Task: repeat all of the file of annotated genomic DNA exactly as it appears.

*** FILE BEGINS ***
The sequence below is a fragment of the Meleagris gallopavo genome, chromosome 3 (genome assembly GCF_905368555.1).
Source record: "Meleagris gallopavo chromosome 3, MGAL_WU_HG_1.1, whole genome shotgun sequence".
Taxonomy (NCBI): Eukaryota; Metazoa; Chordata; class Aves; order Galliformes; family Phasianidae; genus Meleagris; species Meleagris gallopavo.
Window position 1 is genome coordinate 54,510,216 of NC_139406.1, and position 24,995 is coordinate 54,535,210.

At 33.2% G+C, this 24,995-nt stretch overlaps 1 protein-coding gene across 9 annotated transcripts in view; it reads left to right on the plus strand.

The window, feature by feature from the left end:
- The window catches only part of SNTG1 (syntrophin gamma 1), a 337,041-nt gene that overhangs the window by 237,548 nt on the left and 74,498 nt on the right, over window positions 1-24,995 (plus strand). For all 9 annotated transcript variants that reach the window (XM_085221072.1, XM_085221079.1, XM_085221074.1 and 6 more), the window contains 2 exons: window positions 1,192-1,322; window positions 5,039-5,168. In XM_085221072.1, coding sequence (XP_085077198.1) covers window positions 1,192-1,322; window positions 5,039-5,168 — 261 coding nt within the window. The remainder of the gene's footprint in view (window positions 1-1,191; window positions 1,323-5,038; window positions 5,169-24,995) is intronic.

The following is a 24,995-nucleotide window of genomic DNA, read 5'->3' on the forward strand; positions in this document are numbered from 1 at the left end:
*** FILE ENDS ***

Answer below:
The sequence below is a fragment of the Meleagris gallopavo genome, chromosome 3 (genome assembly GCF_905368555.1).
Source record: "Meleagris gallopavo chromosome 3, MGAL_WU_HG_1.1, whole genome shotgun sequence".
Taxonomy (NCBI): Eukaryota; Metazoa; Chordata; class Aves; order Galliformes; family Phasianidae; genus Meleagris; species Meleagris gallopavo.
Window position 1 is genome coordinate 54,510,216 of NC_139406.1, and position 24,995 is coordinate 54,535,210.

At 33.2% G+C, this 24,995-nt stretch overlaps 1 protein-coding gene across 9 annotated transcripts in view; it reads left to right on the plus strand.

The window, feature by feature from the left end:
- The window catches only part of SNTG1 (syntrophin gamma 1), a 337,041-nt gene that overhangs the window by 237,548 nt on the left and 74,498 nt on the right, over window positions 1-24,995 (plus strand). For all 9 annotated transcript variants that reach the window (XM_085221072.1, XM_085221079.1, XM_085221074.1 and 6 more), the window contains 2 exons: window positions 1,192-1,322; window positions 5,039-5,168. In XM_085221072.1, coding sequence (XP_085077198.1) covers window positions 1,192-1,322; window positions 5,039-5,168 — 261 coding nt within the window. The remainder of the gene's footprint in view (window positions 1-1,191; window positions 1,323-5,038; window positions 5,169-24,995) is intronic.

The following is a 24,995-nucleotide window of genomic DNA, read 5'->3' on the forward strand; positions in this document are numbered from 1 at the left end: